How to Write a Layoff Memo

by Carl Hose; Updated September 26, 2017

Laying employees off can be a difficult task. Writing a memo that will put people out of work and without an income to support themselves and their families isn't a task many employers want to face. If you find yourself in a position where economic times and lack of revenue force you to downsize your work force, though, writing a layoff memo will be your first course of action. A well-phrased layoff memo can help your company avoid legal issues and complications that might arise during the layoff process.

Step 1

Write with a tone that expresses sympathy toward the employees being laid off. Express your regrets at having to let them go. The right tone can help ease the tension that will be present during a layoff and can help lessen the chance of angering your laid-off employees.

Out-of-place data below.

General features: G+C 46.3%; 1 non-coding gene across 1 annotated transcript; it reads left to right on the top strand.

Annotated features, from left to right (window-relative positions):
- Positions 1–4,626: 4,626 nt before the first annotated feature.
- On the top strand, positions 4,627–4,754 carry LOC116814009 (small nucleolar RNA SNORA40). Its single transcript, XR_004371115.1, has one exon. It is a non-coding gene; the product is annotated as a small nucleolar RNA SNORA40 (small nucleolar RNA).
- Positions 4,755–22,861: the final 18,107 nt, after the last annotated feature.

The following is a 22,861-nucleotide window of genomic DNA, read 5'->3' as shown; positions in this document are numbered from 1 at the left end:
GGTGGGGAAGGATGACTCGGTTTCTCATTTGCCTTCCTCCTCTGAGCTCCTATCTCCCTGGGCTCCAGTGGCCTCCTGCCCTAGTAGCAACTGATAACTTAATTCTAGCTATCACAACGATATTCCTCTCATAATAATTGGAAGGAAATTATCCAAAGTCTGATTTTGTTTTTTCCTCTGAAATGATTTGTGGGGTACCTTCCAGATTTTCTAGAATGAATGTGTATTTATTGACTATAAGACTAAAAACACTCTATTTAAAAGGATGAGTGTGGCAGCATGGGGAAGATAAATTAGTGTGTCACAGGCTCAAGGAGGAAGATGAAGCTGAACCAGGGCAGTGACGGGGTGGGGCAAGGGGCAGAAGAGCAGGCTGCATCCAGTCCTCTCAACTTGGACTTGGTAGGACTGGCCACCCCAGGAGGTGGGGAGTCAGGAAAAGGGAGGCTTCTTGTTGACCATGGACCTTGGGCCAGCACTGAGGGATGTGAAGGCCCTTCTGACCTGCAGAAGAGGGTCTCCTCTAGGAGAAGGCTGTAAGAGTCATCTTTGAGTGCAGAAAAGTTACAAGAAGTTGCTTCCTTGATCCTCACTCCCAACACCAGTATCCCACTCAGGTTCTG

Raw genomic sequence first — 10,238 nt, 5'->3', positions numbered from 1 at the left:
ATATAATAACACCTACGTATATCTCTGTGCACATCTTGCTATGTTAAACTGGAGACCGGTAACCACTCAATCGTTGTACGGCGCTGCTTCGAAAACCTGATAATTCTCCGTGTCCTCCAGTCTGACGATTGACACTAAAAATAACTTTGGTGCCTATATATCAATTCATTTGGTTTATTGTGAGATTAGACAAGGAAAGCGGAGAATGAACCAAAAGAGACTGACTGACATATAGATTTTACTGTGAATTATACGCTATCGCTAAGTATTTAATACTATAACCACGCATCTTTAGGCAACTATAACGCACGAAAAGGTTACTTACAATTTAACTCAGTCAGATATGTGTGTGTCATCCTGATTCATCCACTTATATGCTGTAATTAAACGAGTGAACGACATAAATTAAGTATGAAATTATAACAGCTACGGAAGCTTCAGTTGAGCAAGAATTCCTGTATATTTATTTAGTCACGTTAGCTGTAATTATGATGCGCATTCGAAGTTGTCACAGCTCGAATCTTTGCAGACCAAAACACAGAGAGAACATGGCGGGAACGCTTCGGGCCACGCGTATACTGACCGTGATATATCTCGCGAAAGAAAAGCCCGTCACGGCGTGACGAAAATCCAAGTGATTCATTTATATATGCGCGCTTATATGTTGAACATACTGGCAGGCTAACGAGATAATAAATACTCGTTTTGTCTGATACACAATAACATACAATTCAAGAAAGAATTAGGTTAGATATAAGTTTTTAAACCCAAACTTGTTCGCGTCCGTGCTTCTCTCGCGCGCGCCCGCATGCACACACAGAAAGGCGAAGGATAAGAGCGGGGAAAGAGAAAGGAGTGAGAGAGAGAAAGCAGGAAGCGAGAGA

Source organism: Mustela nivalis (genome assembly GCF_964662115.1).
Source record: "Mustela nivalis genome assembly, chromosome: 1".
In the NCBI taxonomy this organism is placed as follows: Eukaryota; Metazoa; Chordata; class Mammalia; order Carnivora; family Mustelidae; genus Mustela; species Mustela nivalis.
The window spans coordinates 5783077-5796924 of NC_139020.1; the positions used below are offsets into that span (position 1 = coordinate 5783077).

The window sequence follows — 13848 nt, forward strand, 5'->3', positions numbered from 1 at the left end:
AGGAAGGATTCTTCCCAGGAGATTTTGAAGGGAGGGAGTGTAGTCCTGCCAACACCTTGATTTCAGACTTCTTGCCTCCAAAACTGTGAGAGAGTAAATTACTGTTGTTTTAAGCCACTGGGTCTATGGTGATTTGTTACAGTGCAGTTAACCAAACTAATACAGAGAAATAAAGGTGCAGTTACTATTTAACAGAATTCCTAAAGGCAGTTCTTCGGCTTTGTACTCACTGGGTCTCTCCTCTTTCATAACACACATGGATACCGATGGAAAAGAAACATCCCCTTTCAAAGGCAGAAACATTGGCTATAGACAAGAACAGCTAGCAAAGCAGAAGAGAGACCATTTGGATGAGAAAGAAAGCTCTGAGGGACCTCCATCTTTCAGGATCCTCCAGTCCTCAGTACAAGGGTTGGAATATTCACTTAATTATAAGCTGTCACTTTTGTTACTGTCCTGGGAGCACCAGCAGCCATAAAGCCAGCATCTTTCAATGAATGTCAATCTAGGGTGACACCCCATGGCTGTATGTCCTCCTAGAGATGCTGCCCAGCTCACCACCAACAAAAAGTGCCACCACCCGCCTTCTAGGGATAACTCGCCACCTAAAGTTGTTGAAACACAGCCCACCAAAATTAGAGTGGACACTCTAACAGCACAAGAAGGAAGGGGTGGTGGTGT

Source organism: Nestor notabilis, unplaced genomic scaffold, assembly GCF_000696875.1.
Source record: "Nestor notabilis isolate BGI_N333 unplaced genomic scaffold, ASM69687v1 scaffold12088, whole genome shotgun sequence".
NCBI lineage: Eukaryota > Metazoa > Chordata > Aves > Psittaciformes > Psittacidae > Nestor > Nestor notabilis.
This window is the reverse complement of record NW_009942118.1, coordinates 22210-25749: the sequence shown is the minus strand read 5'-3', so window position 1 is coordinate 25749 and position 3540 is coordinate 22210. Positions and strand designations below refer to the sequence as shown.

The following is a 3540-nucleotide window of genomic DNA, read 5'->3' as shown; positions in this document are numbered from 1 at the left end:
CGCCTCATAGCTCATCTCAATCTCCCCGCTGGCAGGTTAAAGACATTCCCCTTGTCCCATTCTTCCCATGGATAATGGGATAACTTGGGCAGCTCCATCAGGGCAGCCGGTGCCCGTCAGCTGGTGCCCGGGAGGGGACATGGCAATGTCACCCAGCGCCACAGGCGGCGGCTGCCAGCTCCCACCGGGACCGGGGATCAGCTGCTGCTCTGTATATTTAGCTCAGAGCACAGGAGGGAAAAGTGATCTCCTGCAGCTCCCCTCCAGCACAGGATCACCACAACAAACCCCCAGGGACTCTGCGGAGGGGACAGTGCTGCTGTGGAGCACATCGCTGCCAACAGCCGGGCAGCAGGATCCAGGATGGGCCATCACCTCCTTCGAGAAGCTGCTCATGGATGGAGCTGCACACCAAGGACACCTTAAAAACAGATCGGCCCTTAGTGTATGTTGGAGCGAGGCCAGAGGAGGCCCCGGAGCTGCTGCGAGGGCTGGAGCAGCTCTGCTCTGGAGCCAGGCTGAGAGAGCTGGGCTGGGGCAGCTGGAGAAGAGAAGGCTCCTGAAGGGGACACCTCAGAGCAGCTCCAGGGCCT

Step 2

Be honest. Explain in detail why you need to lay off your employees. If the reason is based upon a lack of demand or loss of profits, give the financial details. If there is a chance you may call employees back, explain clearly how the process might occur if it does. Do not ensure employees they are being temporarily laid off unless that is the case.

Step 3

Explain the company's policy on selecting employees to be laid off. Be sure the policy is in writing. This can help alleviate the chance for a lawsuit from an employee who might suggest he was picked for layoff for personal reasons. If your company lays off employees who have less time with the company, state that in the memo, and refer to the written policy.

Step 4

Explain any severance packages available and whether or not the laid off employees will have the option of keeping company benefits.

Step 5

Close the memo by stating the company will be happy to provide references to laid-off employees seeking a job elsewhere. Once again, express your regret, and thank the employees for their service to the company.

About the Author

Carl Hose is the author of the anthology "Dead Horizon" and the the zombie novella "Dead Rising." His work has appeared in "Cold Storage," "Butcher Knives and Body Counts," "Writer's Journal," and "Lighthouse Digest.". He is editor of the "Dark Light" anthology to benefit Ronald McDonald House Charities.